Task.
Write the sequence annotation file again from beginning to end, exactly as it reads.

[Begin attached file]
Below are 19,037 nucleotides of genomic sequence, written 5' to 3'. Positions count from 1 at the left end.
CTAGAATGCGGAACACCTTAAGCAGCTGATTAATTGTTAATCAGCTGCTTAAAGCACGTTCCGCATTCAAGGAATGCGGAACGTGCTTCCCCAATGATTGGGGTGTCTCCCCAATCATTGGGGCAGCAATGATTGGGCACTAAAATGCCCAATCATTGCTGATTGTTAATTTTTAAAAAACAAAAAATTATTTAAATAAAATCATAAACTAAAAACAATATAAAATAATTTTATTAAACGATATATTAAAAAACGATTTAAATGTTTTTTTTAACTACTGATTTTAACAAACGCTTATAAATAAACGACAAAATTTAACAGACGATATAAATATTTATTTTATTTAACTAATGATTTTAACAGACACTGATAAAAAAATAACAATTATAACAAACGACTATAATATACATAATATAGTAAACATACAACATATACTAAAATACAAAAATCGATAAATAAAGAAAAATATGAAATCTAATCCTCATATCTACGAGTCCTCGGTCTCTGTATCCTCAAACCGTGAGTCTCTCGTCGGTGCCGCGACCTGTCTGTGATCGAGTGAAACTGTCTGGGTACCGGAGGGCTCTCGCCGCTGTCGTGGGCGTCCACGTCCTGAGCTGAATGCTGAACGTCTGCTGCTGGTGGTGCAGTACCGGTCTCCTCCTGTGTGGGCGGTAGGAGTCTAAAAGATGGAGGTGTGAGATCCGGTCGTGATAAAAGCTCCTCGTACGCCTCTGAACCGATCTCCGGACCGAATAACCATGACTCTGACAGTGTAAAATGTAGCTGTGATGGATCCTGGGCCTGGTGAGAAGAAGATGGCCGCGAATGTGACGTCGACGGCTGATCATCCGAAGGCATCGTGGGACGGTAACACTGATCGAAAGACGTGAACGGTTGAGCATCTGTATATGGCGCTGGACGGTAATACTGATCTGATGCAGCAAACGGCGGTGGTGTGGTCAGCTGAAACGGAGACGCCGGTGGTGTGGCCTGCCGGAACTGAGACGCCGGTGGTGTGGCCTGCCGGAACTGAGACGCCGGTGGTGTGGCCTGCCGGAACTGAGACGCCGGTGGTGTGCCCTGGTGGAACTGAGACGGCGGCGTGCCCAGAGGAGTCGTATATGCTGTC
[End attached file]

Below are 19,037 nucleotides of genomic sequence, written 5' to 3'. Positions count from 1 at the left end.
CTAGAATGCGGAACACCTTAAGCAGCTGATTAATTGTTAATCAGCTGCTTAAAGCACGTTCCGCATTCAAGGAATGCGGAACGTGCTTCCCCAATGATTGGGGTGTCTCCCCAATCATTGGGGCAGCAATGATTGGGCACTAAAATGCCCAATCATTGCTGATTGTTAATTTTTAAAAAACAAAAAATTATTTAAATAAAATCATAAACTAAAAACAATATAAAATAATTTTATTAAACGATATATTAAAAAACGATTTAAATGTTTTTTTTAACTACTGATTTTAACAAACGCTTATAAATAAACGACAAAATTTAACAGACGATATAAATATTTATTTTATTTAACTAATGATTTTAACAGACACTGATAAAAAAATAACAATTATAACAAACGACTATAATATACATAATATAGTAAACATACAACATATACTAAAATACAAAAATCGATAAATAAAGAAAAATATGAAATCTAATCCTCATATCTACGAGTCCTCGGTCTCTGTATCCTCAAACCGTGAGTCTCTCGTCGGTGCCGCGACCTGTCTGTGATCGAGTGAAACTGTCTGGGTACCGGAGGGCTCTCGCCGCTGTCGTGGGCGTCCACGTCCTGAGCTGAATGCTGAACGTCTGCTGCTGGTGGTGCAGTACCGGTCTCCTCCTGTGTGGGCGGTAGGAGTCTAAAAGATGGAGGTGTGAGATCCGGTCGTGATAAAAGCTCCTCGTACGCCTCTGAACCGATCTCCGGACCGAATAACCATGACTCTGACAGTGTAAAATGTAGCTGTGATGGATCCTGGGCCTGGTGAGAAGAAGATGGCCGCGAATGTGACGTCGACGGCTGATCATCCGAAGGCATCGTGGGACGGTAACACTGATCGAAAGACGTGAACGGTTGAGCATCTGTATATGGCGCTGGACGGTAATACTGATCTGATGCAGCAAACGGCGGTGGTGTGGTCAGCTGAAACGGAGACGCCGGTGGTGTGGCCTGCCGGAACTGAGACGCCGGTGGTGTGGCCTGCCGGAACTGAGACGCCGGTGGTGTGGCCTGCCGGAACTGAGACGCCGGTGGTGTGCCCTGGTGGAACTGAGACGGCGGCGTGCCCAGAGGAGTCGTATATGCTGTC